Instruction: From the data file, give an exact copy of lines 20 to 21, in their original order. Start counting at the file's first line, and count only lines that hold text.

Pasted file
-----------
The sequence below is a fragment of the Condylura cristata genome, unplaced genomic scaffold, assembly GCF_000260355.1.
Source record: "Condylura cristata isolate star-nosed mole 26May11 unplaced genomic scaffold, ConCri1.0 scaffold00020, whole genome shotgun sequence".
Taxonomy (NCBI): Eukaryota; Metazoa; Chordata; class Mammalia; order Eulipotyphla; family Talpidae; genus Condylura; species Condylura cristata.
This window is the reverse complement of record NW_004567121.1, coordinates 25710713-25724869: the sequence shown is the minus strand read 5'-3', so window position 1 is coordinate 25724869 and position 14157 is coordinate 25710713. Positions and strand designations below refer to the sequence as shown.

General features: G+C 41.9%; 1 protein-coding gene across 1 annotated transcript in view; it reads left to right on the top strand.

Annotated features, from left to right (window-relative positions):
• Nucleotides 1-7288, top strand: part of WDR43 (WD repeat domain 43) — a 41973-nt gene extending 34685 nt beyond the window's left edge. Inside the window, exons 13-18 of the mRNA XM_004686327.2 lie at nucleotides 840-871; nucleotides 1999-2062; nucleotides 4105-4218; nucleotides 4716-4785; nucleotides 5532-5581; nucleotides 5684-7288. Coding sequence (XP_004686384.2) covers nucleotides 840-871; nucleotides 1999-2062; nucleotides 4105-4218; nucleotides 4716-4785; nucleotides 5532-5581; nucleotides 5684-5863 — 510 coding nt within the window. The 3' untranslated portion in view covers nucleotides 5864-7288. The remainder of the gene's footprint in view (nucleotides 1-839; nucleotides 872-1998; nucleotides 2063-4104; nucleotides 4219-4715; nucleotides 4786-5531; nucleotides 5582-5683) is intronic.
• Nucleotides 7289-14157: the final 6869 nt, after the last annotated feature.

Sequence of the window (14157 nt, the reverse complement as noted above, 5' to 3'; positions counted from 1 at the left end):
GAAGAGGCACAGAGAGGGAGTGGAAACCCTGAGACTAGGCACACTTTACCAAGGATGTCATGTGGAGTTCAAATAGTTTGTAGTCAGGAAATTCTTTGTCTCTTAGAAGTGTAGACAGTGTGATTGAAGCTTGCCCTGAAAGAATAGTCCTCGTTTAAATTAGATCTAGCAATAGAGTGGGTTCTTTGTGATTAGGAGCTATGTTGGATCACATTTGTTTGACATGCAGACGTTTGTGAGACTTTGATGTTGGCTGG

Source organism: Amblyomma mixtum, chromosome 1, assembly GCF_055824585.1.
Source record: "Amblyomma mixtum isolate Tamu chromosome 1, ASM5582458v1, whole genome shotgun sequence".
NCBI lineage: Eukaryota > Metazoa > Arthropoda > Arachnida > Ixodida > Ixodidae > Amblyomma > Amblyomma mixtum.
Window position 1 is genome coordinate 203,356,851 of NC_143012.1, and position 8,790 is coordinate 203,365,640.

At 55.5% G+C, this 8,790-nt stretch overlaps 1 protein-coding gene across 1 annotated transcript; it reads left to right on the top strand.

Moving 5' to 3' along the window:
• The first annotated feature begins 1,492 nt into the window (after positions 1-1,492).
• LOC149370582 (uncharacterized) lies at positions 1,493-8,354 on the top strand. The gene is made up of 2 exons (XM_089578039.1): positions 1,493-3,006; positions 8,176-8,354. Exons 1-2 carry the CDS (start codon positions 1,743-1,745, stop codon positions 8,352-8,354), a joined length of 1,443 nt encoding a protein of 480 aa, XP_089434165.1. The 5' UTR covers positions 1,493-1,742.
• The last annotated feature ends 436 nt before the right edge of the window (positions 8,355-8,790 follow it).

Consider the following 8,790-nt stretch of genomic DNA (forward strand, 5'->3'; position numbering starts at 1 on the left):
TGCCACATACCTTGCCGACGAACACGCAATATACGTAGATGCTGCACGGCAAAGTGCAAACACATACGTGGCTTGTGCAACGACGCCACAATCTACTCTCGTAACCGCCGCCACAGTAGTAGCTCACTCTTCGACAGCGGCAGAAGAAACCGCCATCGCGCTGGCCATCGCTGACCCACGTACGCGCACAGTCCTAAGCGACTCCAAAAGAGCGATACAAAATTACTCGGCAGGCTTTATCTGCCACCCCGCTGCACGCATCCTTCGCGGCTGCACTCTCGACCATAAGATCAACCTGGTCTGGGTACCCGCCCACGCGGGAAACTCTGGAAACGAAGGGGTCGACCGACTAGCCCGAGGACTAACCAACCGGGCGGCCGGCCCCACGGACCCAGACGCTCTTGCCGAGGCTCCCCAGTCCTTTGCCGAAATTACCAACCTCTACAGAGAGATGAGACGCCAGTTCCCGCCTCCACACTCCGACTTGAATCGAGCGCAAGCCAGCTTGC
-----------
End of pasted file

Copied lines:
Consider the following 8,790-nt stretch of genomic DNA (forward strand, 5'->3'; position numbering starts at 1 on the left):
TGCCACATACCTTGCCGACGAACACGCAATATACGTAGATGCTGCACGGCAAAGTGCAAACACATACGTGGCTTGTGCAACGACGCCACAATCTACTCTCGTAACCGCCGCCACAGTAGTAGCTCACTCTTCGACAGCGGCAGAAGAAACCGCCATCGCGCTGGCCATCGCTGACCCACGTACGCGCACAGTCCTAAGCGACTCCAAAAGAGCGATACAAAATTACTCGGCAGGCTTTATCTGCCACCCCGCTGCACGCATCCTTCGCGGCTGCACTCTCGACCATAAGATCAACCTGGTCTGGGTACCCGCCCACGCGGGAAACTCTGGAAACGAAGGGGTCGACCGACTAGCCCGAGGACTAACCAACCGGGCGGCCGGCCCCACGGACCCAGACGCTCTTGCCGAGGCTCCCCAGTCCTTTGCCGAAATTACCAACCTCTACAGAGAGATGAGACGCCAGTTCCCGCCTCCACACTCCGACTTGAATCGAGCGCAAGCCAGCTTGC